In a letter to two key House committees, AHIP President and CEO Marilyn Tavenner stated that "Medicaid health plans are at the forefront of providing coverage for and access to behavioral health services and treatment for opioid use disorders, and insufficient funding could jeopardize the progress being made on these important public health fronts."

However, AHIP commended the proposed legislation for its "number of positive steps to help stabilize the market and create a bridge to a reformed market during the 2018 and 2019 transition period" and "pledged to work collaboratively to shape the final legislation."

"AHIP members are committed to reducing cost growth by using value-based care arrangements and other innovative programs to address chronic illnesses and better manage the care of the highest-need patients," Tavenner concluded.

In a statement on Friday, Secretary of Health and Human Services Tom Price, MD, committing his agency to using its regulatory authority to create greater flexibility in the Medicaid program for states, including "a review of existing waiver procedures to provide states the impetus and freedom to innovate and test new ideas to improve access to care and health outcomes."

Infographic: Navigating the Merit-Based Incentive Payment System

February 17th, 2017 by Melanie Matthews

The goal of the Centers for Medicare and Medicaid Services' new quality program, the Merit-Based Incentive Payment System (MIPS), is to streamline quality reporting to CMS and improve care, according to a new infographic by athenaInsight, Inc.

The infographic examines how MIPS will impact an average clinician this year…and in 2019 when the 2017 reporting will impact a clinician's reimbursement rates.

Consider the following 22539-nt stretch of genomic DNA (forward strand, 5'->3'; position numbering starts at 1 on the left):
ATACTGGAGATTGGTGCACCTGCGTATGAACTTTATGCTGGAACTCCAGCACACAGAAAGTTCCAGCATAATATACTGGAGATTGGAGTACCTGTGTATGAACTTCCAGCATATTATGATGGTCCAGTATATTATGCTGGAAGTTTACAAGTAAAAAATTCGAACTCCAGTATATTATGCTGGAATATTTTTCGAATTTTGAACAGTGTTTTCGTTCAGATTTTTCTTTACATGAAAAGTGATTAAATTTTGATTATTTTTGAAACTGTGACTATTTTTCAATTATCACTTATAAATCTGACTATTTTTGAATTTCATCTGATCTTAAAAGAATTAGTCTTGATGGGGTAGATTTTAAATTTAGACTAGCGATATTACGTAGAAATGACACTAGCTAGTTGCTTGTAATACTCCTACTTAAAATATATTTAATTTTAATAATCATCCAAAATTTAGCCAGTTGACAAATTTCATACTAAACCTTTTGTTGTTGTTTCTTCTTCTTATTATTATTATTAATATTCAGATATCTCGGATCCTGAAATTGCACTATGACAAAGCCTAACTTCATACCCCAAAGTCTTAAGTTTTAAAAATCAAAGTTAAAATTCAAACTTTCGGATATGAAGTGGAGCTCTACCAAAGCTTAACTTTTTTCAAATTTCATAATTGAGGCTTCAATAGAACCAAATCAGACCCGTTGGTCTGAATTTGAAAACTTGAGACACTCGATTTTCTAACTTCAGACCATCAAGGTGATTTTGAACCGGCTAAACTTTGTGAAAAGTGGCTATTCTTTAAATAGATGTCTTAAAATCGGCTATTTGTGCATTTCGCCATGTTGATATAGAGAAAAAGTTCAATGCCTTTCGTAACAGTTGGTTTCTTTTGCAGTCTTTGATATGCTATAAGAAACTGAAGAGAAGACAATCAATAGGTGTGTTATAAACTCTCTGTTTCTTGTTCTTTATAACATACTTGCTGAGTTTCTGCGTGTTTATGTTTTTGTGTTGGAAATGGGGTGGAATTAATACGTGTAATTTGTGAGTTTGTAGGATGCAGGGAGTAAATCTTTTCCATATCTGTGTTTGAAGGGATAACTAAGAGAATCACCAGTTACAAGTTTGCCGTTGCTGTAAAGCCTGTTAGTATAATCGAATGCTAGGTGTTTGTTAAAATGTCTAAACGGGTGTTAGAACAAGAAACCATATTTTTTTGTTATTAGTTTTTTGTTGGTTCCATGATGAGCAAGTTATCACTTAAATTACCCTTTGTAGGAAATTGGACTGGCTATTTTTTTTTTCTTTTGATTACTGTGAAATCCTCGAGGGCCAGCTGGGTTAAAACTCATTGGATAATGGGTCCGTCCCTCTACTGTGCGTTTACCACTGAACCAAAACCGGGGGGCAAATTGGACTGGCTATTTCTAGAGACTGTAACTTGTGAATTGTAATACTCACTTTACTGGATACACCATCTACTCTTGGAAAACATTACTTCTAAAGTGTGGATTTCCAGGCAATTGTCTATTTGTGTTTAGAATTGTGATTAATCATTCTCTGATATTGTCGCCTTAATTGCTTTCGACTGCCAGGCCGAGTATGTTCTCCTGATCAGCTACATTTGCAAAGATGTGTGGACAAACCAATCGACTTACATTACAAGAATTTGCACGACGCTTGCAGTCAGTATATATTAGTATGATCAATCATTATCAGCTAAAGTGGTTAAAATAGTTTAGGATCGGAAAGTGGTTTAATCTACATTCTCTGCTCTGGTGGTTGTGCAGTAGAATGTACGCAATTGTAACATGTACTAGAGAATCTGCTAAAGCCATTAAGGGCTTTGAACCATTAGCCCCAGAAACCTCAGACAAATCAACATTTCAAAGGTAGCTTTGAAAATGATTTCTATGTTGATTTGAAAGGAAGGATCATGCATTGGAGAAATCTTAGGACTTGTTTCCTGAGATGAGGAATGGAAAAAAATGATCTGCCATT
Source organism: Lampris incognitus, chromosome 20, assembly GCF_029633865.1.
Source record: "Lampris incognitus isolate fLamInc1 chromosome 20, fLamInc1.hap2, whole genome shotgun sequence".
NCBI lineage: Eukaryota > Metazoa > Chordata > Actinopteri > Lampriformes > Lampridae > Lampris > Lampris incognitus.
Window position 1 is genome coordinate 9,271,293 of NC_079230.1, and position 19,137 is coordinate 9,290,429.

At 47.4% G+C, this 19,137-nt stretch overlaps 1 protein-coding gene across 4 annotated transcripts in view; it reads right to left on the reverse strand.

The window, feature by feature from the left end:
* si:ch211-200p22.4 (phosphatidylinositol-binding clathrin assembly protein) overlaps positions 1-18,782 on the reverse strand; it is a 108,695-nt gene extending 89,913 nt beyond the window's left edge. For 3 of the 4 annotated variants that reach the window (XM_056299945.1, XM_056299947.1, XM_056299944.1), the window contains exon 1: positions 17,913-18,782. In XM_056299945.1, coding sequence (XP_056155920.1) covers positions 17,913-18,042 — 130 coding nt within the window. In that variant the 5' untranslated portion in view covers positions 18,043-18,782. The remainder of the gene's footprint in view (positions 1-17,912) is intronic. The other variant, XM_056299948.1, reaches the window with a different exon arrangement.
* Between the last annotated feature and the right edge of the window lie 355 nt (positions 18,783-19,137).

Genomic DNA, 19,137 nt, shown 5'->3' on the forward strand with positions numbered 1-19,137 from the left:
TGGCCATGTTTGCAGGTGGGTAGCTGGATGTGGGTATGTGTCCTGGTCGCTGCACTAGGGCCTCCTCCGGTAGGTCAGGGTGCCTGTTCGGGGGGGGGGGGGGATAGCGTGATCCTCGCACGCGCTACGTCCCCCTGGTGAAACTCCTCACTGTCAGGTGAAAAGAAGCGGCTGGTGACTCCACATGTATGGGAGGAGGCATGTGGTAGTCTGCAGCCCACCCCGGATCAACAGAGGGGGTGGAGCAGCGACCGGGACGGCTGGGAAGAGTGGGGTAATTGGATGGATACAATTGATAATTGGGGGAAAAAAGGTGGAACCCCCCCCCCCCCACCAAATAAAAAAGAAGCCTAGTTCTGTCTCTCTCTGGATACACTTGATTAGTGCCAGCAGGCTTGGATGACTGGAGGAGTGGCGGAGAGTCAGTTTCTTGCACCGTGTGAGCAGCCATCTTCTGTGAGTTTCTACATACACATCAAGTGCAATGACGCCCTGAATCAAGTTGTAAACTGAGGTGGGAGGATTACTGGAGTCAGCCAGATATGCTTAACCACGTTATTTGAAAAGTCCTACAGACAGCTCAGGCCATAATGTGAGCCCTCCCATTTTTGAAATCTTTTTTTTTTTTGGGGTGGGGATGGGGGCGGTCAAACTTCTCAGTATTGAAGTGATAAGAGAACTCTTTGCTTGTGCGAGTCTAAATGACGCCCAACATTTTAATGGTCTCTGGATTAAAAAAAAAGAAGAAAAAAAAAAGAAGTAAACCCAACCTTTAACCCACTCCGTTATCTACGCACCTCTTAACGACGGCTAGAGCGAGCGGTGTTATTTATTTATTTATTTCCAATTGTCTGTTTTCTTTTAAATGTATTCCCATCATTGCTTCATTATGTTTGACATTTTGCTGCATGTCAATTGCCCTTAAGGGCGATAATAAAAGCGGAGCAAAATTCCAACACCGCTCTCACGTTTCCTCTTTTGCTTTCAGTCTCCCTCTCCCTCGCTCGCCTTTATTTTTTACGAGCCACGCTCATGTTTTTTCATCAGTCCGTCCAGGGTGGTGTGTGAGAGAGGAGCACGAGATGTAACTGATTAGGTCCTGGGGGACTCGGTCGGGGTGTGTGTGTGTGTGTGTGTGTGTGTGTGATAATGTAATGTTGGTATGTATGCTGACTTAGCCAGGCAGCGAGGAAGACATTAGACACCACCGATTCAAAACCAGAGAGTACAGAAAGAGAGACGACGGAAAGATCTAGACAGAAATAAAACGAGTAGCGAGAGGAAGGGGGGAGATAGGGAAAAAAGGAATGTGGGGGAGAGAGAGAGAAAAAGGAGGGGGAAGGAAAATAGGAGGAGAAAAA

Infographic: EHR + CRM = Superior Patient Engagement

Under CMS's "Pick Your Pace" choices for Year 1 Quality Payment Program participation, physician practices may opt for the minimum activity necessary to avoid a payment penalty in 2019: simply submitting some data in 2017.

However, instead of delaying MACRA participation to the later part of this year, physicians should prepare and better position themselves today for MIPS success by analyzing their existing CMS data on their practices' performance and laying a path toward performance improvement.

Physician MACRA-Readiness: Mining QRUR and Other CMS Data to Maximize MIPS Performance describes the wealth of data analytics available from the CMS Enterprise Portal--Quality Resource Use Reports (QRURs) and other reports providing a window into practice performance under the Merit-Based Incentive Payment System (MIPS). MIPS is one of two MACRA reimbursement paths and the one where most physician practices are expected to align.

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Providers, Patients Outline Healthcare Priorities to New HHS Secretary

February 16th, 2017 by Patricia Donovan

As HHS secretary Tom Price begins his tenure, the ACA and physician reimbursement are on constituents' minds.

As HHS secretary Tom Price begins his tenure, the ACA and physician reimbursement are on constituents' minds.